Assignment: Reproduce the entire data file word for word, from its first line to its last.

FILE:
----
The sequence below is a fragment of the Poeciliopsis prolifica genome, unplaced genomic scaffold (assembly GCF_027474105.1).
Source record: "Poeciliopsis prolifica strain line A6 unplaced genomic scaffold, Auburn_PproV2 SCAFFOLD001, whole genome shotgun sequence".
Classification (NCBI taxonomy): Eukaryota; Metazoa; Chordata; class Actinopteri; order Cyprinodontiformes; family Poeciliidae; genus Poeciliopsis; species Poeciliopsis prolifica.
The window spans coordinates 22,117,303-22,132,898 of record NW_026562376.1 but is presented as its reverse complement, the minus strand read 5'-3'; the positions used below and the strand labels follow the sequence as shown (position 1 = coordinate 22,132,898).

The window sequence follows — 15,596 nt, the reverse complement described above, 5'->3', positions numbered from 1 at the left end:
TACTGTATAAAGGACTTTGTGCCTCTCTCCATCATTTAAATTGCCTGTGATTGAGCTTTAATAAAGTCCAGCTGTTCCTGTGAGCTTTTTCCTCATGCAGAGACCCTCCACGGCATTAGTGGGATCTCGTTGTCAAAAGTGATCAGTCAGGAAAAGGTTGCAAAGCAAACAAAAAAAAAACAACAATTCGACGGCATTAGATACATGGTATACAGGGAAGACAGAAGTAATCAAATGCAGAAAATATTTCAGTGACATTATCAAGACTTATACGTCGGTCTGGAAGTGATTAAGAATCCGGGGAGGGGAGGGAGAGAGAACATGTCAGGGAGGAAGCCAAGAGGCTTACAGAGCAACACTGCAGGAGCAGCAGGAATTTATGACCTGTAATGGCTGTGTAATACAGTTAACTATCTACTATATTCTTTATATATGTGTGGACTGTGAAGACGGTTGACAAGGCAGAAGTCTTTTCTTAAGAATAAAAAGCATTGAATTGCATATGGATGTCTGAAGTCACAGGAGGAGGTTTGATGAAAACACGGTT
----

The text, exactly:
The sequence below is a fragment of the Poeciliopsis prolifica genome, unplaced genomic scaffold (assembly GCF_027474105.1).
Source record: "Poeciliopsis prolifica strain line A6 unplaced genomic scaffold, Auburn_PproV2 SCAFFOLD001, whole genome shotgun sequence".
Classification (NCBI taxonomy): Eukaryota; Metazoa; Chordata; class Actinopteri; order Cyprinodontiformes; family Poeciliidae; genus Poeciliopsis; species Poeciliopsis prolifica.
The window spans coordinates 22,117,303-22,132,898 of record NW_026562376.1 but is presented as its reverse complement, the minus strand read 5'-3'; the positions used below and the strand labels follow the sequence as shown (position 1 = coordinate 22,132,898).

The window sequence follows — 15,596 nt, the reverse complement described above, 5'->3', positions numbered from 1 at the left end:
TACTGTATAAAGGACTTTGTGCCTCTCTCCATCATTTAAATTGCCTGTGATTGAGCTTTAATAAAGTCCAGCTGTTCCTGTGAGCTTTTTCCTCATGCAGAGACCCTCCACGGCATTAGTGGGATCTCGTTGTCAAAAGTGATCAGTCAGGAAAAGGTTGCAAAGCAAACAAAAAAAAAACAACAATTCGACGGCATTAGATACATGGTATACAGGGAAGACAGAAGTAATCAAATGCAGAAAATATTTCAGTGACATTATCAAGACTTATACGTCGGTCTGGAAGTGATTAAGAATCCGGGGAGGGGAGGGAGAGAGAACATGTCAGGGAGGAAGCCAAGAGGCTTACAGAGCAACACTGCAGGAGCAGCAGGAATTTATGACCTGTAATGGCTGTGTAATACAGTTAACTATCTACTATATTCTTTATATATGTGTGGACTGTGAAGACGGTTGACAAGGCAGAAGTCTTTTCTTAAGAATAAAAAGCATTGAATTGCATATGGATGTCTGAAGTCACAGGAGGAGGTTTGATGAAAACACGGTT